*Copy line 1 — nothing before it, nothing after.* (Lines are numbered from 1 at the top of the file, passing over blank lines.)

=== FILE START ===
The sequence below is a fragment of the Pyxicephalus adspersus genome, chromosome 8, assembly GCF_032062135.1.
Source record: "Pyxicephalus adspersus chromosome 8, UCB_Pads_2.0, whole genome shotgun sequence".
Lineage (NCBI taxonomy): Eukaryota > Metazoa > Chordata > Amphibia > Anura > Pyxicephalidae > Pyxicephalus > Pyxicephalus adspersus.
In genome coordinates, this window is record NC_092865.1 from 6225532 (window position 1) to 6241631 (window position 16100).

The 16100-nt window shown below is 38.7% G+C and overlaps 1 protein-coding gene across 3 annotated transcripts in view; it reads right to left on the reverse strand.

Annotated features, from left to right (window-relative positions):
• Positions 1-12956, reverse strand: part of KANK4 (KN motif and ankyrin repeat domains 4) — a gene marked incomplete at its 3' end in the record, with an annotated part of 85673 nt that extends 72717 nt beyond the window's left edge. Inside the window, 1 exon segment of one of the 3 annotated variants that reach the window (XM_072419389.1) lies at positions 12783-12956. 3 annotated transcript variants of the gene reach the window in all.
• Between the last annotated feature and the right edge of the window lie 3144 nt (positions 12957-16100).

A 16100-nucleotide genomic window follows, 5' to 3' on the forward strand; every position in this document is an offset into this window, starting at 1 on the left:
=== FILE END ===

The sequence below is a fragment of the Pyxicephalus adspersus genome, chromosome 8, assembly GCF_032062135.1.